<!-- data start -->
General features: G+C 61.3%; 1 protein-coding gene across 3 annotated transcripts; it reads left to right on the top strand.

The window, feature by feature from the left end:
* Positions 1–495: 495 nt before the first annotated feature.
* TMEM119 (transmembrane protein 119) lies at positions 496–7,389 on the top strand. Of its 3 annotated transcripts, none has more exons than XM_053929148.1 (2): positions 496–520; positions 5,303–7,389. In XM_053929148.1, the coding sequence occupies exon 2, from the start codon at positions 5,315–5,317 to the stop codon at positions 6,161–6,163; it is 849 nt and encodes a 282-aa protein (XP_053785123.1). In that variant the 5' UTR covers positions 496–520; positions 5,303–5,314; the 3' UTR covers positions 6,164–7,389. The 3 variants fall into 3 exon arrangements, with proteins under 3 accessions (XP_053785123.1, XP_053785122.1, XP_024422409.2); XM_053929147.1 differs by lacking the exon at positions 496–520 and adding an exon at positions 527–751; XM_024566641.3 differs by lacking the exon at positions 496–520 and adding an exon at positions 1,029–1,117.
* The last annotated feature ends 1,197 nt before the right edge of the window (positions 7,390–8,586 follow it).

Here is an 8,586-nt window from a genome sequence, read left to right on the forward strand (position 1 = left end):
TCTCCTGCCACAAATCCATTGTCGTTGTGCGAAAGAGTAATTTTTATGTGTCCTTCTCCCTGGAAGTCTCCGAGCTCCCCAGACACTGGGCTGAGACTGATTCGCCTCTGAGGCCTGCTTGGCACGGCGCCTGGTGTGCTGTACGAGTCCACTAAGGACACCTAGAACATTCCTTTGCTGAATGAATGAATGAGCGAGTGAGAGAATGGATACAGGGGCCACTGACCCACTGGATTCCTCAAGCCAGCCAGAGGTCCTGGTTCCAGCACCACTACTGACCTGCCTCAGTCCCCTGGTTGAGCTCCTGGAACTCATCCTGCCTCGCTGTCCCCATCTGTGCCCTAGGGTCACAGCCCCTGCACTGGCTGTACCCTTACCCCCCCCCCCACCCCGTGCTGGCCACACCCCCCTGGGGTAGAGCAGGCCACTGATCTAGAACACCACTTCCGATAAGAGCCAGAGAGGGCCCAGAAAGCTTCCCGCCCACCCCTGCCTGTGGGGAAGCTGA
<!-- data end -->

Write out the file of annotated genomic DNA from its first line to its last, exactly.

General features: G+C 61.3%; 1 protein-coding gene across 3 annotated transcripts; it reads left to right on the top strand.

The window, feature by feature from the left end:
* Positions 1–495: 495 nt before the first annotated feature.
* TMEM119 (transmembrane protein 119) lies at positions 496–7,389 on the top strand. Of its 3 annotated transcripts, none has more exons than XM_053929148.1 (2): positions 496–520; positions 5,303–7,389. In XM_053929148.1, the coding sequence occupies exon 2, from the start codon at positions 5,315–5,317 to the stop codon at positions 6,161–6,163; it is 849 nt and encodes a 282-aa protein (XP_053785123.1). In that variant the 5' UTR covers positions 496–520; positions 5,303–5,314; the 3' UTR covers positions 6,164–7,389. The 3 variants fall into 3 exon arrangements, with proteins under 3 accessions (XP_053785123.1, XP_053785122.1, XP_024422409.2); XM_053929147.1 differs by lacking the exon at positions 496–520 and adding an exon at positions 527–751; XM_024566641.3 differs by lacking the exon at positions 496–520 and adding an exon at positions 1,029–1,117.
* The last annotated feature ends 1,197 nt before the right edge of the window (positions 7,390–8,586 follow it).

Here is an 8,586-nt window from a genome sequence, read left to right on the forward strand (position 1 = left end):
TCTCCTGCCACAAATCCATTGTCGTTGTGCGAAAGAGTAATTTTTATGTGTCCTTCTCCCTGGAAGTCTCCGAGCTCCCCAGACACTGGGCTGAGACTGATTCGCCTCTGAGGCCTGCTTGGCACGGCGCCTGGTGTGCTGTACGAGTCCACTAAGGACACCTAGAACATTCCTTTGCTGAATGAATGAATGAGCGAGTGAGAGAATGGATACAGGGGCCACTGACCCACTGGATTCCTCAAGCCAGCCAGAGGTCCTGGTTCCAGCACCACTACTGACCTGCCTCAGTCCCCTGGTTGAGCTCCTGGAACTCATCCTGCCTCGCTGTCCCCATCTGTGCCCTAGGGTCACAGCCCCTGCACTGGCTGTACCCTTACCCCCCCCCCCACCCCGTGCTGGCCACACCCCCCTGGGGTAGAGCAGGCCACTGATCTAGAACACCACTTCCGATAAGAGCCAGAGAGGGCCCAGAAAGCTTCCCGCCCACCCCTGCCTGTGGGGAAGCTGA